Gramercy Park


Eisenberg’s Sandwich Shop
174 Fifth Avenue
(betw’n 22nd and 23rd Streets)
Flatiron
(212) 675-5096

 

 

The first time I ever tried Eisenberg’s it was years ago and it was the kind of perfect accident that only happens when you’re on the road and openhearted. I wasn’t living here then, but passing through, killing time on my way to somewhere else, and I had this strange yearning for a tuna and egg salad sandwich.

It’s the kind of sandwich that, if you’re me, grandma would put out with the deli platter when we had company. It’s also the kind of sandwich that, if you’re anyone else but me, makes you wrinkle your face up in disgust at the mere mention of the thing. Because of that problem, no one ever made it for me (or at least, no one ever made it right). And right at that moment when I rounded Madison Park and stepped into the shadow of the Flatiron Building, the craving hit and it wouldn’t let go. Maybe it was the turn-of-the-century flair of the skyscraper, or maybe I was just feeling sentimental, but I wanted that kind of regular food you used to be able to get on every street corner in New York in the heyday of my grandparents. A few seconds later I was peering through the window of Eisenberg’s, and there it was, printed up as matter-of-fact as can be on the miraculous wooden board hanging over the lunch counter. That day — and the hundreds of times I’ve returned ever since — I regained something lost.

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FOAF-Omelettes2Friend of a Farmer
77 Irving Place
(betw’n 18th and 19th Streets)
Gramercy Park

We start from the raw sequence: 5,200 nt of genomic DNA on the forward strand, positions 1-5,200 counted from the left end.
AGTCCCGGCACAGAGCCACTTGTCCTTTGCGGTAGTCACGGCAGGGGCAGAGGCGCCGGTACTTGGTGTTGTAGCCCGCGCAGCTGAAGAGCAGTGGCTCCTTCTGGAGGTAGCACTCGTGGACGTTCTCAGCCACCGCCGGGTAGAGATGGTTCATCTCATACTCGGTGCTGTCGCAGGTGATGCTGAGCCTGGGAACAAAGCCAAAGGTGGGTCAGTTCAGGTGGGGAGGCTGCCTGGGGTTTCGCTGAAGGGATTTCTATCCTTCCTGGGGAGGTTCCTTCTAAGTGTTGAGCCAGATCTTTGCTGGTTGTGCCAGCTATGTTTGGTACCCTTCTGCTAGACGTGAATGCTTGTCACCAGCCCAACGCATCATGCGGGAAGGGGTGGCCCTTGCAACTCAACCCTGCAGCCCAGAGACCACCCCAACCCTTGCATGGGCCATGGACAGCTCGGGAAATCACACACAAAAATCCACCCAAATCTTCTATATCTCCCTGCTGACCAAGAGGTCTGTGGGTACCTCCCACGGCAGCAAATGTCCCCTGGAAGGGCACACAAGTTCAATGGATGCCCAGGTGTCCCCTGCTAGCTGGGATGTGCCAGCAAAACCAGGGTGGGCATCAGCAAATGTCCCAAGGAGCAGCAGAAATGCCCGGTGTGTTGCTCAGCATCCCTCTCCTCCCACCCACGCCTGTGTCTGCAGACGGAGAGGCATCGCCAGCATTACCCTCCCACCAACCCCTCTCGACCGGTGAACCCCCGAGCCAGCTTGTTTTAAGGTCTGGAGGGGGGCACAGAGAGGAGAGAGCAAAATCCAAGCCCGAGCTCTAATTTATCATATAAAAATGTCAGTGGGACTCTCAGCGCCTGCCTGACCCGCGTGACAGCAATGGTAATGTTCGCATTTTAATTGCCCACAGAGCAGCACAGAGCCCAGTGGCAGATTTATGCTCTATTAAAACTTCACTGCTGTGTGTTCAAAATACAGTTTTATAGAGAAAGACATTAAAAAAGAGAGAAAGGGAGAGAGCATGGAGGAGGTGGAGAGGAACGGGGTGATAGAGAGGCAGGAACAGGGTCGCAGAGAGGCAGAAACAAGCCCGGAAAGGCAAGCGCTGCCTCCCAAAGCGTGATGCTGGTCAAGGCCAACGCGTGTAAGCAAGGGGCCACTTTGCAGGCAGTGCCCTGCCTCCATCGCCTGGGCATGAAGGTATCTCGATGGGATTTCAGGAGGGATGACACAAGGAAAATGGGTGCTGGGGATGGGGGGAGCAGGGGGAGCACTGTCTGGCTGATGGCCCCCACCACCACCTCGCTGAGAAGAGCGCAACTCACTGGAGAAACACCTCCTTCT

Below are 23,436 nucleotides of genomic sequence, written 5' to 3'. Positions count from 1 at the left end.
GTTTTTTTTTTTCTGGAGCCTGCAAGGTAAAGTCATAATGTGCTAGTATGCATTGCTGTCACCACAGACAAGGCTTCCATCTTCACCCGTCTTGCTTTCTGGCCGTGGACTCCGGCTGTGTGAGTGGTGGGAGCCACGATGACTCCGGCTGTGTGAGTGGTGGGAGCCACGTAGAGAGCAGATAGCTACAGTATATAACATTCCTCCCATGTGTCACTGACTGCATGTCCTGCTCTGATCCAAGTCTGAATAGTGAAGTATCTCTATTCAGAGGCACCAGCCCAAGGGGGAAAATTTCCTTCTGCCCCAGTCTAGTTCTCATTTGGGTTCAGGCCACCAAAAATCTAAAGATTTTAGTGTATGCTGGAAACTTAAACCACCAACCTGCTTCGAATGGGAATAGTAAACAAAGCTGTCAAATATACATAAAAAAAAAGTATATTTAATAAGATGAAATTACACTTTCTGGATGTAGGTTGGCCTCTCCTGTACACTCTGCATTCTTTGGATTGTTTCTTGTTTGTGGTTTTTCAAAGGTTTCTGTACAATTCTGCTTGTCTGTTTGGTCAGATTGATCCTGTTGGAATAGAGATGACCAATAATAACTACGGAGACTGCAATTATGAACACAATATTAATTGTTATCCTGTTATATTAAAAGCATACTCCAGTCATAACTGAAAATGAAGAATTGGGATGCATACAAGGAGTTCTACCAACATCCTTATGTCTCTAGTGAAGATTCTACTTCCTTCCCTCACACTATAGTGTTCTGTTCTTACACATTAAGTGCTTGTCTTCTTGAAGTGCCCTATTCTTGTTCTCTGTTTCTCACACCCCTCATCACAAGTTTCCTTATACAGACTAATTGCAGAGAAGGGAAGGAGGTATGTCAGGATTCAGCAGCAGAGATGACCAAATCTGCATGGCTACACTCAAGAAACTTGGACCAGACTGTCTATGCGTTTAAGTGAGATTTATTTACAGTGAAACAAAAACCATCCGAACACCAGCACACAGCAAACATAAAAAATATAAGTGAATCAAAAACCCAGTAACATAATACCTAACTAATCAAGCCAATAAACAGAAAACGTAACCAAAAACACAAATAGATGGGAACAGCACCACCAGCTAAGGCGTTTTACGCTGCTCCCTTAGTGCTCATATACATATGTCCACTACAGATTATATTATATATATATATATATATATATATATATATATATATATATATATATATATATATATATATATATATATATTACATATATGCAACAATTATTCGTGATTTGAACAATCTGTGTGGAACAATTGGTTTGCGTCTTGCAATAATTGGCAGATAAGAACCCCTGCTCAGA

(212) 477-2188

 

 

The city is as brutal as it is beautiful.

They say that New Yorkers are resilient but they rarely describe what it is that we withstand; New York’s friendliness, camaraderie, and excitement are countered by its hard edges, the paradoxical isolation, the struggle to keep our heads above water. It’s easy, and common, to imagine an easier pace of life elsewhere, either in our memories or our imagination.

The battle weariness that comes from life in this odd and thrilling and ridiculous place is offset by the fun and the daily chores, but on that particular day the cold just made it all impossible to ignore. Eating breakfast is a great way to answer that, so there we were, in the back of Friend of a Farmer near the fireplace, where life slows to a manageable crawl.

Friend of a Farmer is designed to recall what a country inn is supposed to look like, which accounts for the long lines outside. It also accounts for a common refrain among the restaurant’s many detractors: that the décor is kitschy faux-cozy. But those people are wrong, and probably not from New England. [Full Disclosure: I am.] The dining room with its bell jars and dark wood is actually right on, contrary to popular belief, and could easily be in Portsmouth or Bangor or Brattleboro. This makes for a unique experience in its simplicity; and the fact that they also bring you dependable, perfectly made food while you slough off your day sure helps.

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